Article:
A 16-bit D/A interface with Sinc approximated semidigital reconstruction filter
This chapter dealt with system level aspects where a D/A interface with Sinc approximated semidigital reconstruction filter as an example of a system where accuracy and noise give constraints on the total power consumption. It shows that low-power techniques at the highest level of abstraction can lead to power savings which cannot be obtained unless the complete system is taken into study.
The method used in this chapter is based on a new approach, the Sinc approximation approach, either in frequency domain or in time domain. A differential, current-driven 16-bit D/A interface with Sinc approximated semidigital reconstruction filter has been presented. The benefit of the differential approach is the reduction of substrate interferences and the increase in voltage swing necessary to have large dynamic range.
The chapter focusses on the optimization of the number of coefficients of the FIR filter. An FIR filter with a large number of coefficients needs a large number of additional digital circuitry increasing the area, power consumption and complicating more the clock distribution. A large number of coefficients, requires more shift registers and therefore, the power in digital domain will increase. The overhead in power due to clock distribution has to be added. The accuracy of the coefficients is subject to process tolerance caused by rounding of the small coefficients and quantization to the process grid span. A large number of coefficients implies big differences between coefficients. The accuracy of the smaller coefficients is impaired with consequences on the stop-band rejection of the filter.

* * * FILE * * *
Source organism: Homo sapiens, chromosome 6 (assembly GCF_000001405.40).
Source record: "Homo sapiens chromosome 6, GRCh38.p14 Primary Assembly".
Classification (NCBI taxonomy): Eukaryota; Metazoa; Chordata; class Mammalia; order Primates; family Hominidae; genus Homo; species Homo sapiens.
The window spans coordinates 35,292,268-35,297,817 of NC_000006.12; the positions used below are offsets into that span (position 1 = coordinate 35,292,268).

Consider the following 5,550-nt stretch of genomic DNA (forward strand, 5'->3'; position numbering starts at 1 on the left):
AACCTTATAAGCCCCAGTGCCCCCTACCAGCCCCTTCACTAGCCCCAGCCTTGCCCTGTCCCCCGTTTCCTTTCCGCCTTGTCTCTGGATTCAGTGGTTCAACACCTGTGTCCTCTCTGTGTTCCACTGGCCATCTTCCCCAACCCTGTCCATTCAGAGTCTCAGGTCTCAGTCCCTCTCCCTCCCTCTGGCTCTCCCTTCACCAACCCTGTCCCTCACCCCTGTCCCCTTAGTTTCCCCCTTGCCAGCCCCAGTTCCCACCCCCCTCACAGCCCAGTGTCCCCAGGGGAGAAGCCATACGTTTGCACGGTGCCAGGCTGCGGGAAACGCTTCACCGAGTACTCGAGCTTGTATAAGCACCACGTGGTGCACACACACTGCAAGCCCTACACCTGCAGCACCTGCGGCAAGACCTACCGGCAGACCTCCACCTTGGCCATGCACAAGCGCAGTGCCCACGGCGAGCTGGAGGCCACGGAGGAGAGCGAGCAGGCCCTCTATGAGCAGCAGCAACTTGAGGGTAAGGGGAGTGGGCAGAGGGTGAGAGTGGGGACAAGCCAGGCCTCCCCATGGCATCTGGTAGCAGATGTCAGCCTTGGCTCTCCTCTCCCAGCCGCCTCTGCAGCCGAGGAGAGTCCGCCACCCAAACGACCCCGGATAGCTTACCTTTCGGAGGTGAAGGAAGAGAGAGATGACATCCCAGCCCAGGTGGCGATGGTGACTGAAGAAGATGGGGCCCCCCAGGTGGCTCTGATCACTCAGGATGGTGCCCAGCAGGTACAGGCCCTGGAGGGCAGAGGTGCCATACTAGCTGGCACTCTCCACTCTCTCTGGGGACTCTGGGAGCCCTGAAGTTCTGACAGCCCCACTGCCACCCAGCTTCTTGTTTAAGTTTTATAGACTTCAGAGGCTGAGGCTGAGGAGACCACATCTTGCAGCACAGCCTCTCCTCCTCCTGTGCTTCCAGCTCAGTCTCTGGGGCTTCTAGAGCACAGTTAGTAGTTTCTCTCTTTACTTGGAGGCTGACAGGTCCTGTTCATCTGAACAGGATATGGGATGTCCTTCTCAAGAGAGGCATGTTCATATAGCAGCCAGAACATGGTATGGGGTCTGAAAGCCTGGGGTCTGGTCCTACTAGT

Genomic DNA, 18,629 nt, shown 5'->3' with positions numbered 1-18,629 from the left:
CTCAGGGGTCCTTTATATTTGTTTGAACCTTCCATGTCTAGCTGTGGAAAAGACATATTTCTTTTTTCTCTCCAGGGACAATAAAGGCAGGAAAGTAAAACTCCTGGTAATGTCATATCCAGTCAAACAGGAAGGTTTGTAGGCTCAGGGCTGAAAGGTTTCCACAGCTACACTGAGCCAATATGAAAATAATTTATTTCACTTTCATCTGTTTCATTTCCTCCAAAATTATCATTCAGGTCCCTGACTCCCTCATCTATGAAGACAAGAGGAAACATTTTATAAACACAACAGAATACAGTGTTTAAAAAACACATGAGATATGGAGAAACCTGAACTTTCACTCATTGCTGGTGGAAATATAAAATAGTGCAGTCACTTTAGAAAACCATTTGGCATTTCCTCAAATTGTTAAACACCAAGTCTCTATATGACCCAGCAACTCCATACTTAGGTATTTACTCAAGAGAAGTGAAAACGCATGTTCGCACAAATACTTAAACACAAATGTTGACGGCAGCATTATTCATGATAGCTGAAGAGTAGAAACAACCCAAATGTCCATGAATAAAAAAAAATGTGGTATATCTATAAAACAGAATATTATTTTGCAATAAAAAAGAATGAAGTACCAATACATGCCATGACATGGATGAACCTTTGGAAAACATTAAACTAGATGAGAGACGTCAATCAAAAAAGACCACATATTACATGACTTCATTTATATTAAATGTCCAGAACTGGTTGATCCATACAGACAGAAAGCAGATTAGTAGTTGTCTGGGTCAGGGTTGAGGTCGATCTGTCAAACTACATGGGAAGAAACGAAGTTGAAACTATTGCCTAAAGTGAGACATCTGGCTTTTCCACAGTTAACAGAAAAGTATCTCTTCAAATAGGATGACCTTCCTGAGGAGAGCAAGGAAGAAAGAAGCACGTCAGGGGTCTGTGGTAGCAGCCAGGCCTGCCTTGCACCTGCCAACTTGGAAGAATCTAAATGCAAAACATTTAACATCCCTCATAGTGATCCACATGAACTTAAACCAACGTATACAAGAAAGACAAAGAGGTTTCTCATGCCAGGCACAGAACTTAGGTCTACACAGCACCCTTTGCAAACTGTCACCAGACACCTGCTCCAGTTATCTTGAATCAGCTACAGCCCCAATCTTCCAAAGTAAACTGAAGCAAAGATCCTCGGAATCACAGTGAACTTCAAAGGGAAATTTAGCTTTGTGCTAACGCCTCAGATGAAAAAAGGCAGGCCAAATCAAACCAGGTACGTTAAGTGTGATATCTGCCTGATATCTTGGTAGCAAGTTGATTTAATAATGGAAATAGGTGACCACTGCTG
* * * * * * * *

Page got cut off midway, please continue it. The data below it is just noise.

By using Sinc approximation in the frequency domain and an iterative procedure one can reduce the number of coefficients taking into account process tolerances such that the out of band rejection of noise requirement is met. Compared to the standard solutions we have reduced about four times the number of the coefficients for the same requirements. With only 25 coefficients we get more than 50dB stopband rejection of the out of band noise. The resolution of the system is impaired by circuit nonidealities such as component noise, mismatches, device nonlinearities, substrate bounce and clock jitter. Some of those issues have been treated here and an analysis of the matching, noise and clock jitter is provided.
To increase the matching in the differential FIR filter, a floating mirror has been used. The differential opamp with common-mode control can be chopped or unchopped depending on the resolution required. The D/A interface has been realized on chip in a 0.8mm CMOS, 5V technology and the measurement results have been presented.
Another approach is the Sinc approximation method in the time domain. By using this method the best partitioning of the system in terms of power can be found. Accordingly, power consumption in the digital domain can be reduced. The price paid is an increase of the filter complexity with the benefit of keeping the same power consumption in the analog part. The principle of the method is discussed and an example is given.